“That’s what we thought, at first! Dogger started disappearing to Warminger and coming home with all this paper stuffed into his pockets. We took it back to the storekeeper but he said he’d finished with it. Said Dogger was coming every day, sitting in front of the Cortex screen for hours and from time to time scribbling things down. The storekeeper was starting to keep the rolls he’d finished with so that Dogger could use them.”
“This store’s got a Cortex screen?” Zoe asked. “How’re they powering that?”
“It’s Blue Sun-sponsored. You’ll see them more and more in the Rim worlds’ big towns. This one’s virtually brand-new. The storekeeper didn’t want it – of course not – but his wife signed the contract over his head. Must have been seduced by the promise of a new shop-front with a holo-window, Blue Sun products at less-than-wholesale price, all of that.”
“It’s advertising,” Zoe stated.
Thomas nodded. “That’s pretty much what it shows. Hours and hours of broadcasting of Blue Sun’s message of peace and hope, whether it’s soda commercials or the news – it’s all rank shit coming out of the same backside.”
Mal smiled; there was something about Thomas he liked.
“Anyway,” Thomas went on, “until the screen was installed Dogger spent most of his time round here, doing things that were clearly very meaningful for him but not wholly understandable to anyone else. Building things, making things, mainly.”
“He’s” – Zoe lifted a shoulder – “backward? Forward?”
Susan answered. “We think he’s autistic.”
Everybody looked at Dogger, who was still endeavoring to pin down the paper that kept curling up.
“Everything we know about the school in Londinium suggests that the pupils were autistic, of the type that are very gifted.”
“Triad of diagnosis details inability to relate socially with absence of imaginative play and poor speech and language,” River said without removing her eyes from Dogger. “But he likes me.” She surprised by everyone by leaning over to him and kissing him on the cheek with a loud smack.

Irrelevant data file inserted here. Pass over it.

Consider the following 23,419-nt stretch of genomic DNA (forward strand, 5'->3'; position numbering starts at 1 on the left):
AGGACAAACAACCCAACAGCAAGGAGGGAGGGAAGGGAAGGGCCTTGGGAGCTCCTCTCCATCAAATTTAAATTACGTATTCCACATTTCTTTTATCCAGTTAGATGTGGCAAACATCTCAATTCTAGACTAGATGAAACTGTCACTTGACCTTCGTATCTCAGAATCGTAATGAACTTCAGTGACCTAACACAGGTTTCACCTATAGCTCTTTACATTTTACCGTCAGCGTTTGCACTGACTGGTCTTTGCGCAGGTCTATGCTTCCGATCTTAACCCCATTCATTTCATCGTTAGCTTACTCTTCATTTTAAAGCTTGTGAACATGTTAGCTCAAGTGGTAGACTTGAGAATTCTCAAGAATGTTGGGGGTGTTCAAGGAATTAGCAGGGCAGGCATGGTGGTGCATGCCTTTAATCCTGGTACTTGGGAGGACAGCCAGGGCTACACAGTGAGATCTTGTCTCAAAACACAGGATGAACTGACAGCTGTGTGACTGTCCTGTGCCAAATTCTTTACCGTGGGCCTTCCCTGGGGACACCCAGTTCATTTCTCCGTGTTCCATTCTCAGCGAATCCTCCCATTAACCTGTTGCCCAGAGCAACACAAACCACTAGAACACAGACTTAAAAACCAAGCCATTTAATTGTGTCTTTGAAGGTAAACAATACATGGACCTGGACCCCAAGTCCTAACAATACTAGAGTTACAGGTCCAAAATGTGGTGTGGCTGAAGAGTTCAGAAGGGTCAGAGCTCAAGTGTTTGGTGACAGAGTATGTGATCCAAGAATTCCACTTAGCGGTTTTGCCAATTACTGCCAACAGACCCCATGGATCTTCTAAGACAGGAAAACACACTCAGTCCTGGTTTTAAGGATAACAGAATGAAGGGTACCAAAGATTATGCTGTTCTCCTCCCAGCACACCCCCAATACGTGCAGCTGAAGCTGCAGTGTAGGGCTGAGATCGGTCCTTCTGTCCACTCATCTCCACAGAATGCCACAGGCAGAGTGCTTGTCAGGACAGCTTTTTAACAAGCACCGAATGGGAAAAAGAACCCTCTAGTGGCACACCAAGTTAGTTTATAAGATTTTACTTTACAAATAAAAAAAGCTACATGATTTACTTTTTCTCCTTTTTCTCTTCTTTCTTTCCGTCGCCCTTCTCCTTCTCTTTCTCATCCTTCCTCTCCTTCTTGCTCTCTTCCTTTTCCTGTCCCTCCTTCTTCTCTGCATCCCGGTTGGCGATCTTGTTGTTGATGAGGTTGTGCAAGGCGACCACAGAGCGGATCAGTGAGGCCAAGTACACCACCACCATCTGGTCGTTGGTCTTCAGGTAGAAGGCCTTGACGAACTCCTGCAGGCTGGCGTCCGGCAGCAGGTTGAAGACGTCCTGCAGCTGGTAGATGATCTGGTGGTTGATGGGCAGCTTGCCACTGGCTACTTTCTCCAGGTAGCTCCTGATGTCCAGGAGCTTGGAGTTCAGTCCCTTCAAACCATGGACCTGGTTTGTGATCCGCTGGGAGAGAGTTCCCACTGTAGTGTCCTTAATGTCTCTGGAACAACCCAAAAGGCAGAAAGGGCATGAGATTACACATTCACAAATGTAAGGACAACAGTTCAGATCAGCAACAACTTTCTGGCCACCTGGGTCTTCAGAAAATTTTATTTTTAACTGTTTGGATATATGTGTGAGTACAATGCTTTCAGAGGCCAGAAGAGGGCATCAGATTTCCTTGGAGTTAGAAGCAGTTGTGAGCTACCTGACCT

Susan conveyed further surprise at the fact that Dogger smiled: “Well. They’ve formed some kind of bond.”
“She’s special too,” said Mal, in a tone that earned him a sharp look from Simon.
“A bond formed by similar experience,” Simon said, standing up. “Don’t you think that’s what it must be?”
“Yes,” said River. “Hansel and Gretel.” She held up her hands with her shoulders hunched and fingers splayed like claws. “Deep, dark wood.” She cackled. “Bad blue witch!”
Mal and Zoe exchanged a glance, looked over at Simon, hovering near River, making an effort not to reach out to her, to stroke away her behavior. As he had said to Mal earlier, it was a throwback to a River that they could hardly have forgotten – it was the only way any of the crew but her brother had ever seen her – but which they had all been hoping was in the past. Only, it was different. And that word that had surprised Mal when he’d searched and found it before – happy – came to him again.
She was excited. She was playing. She was pleased.
“So – about the paper,” Mal prompted Thomas.
“Oh yes, right. Well, so we realized why he was spending so much time away from the settlement when we found about the Cortex screen. And we worked out that he was writing down something that he was seeing. In the dots and dashes. Some kind of message, or series of messages. And then one day he came back with some writing on it.”
“That’s what he’s looking for,” said River.
Thomas held up his hands in exasperation. “Dogger!” he said. “Don’t you remember, you gave it to me! It’s here! – I’ve got it in my pocket.”
It seemed that now that the paper had been found Thomas was content to cross his legs and gaze past the others, as though the gathering was no longer of any interest to him.
Thomas went over to the store’s main table, where jeans, soap, candles and various other things were laid out. He cleared a space and unfurled a strip of paper about a metre long. A series of neat characters covered it from top to bottom. Everybody but River and Dogger gathered around.
Simon read out loud, translating directly from the Chinese: “Serenity. Miranda. It was Serenity. Firefly Serenity. Captain Malcolm Reynolds. Former Independent. First Officer Zoe Washburne. Former Independent.”
Simon continued reading: Serenity’s specifications to the digit and letter. And then the message seemed to start again – ‘Serenity. Miranda. It was Serenity.’ Mal felt his blood run cold.
Friday, November 20, 2009 5:52 PM
Saturday, November 21, 2009 11:51 AM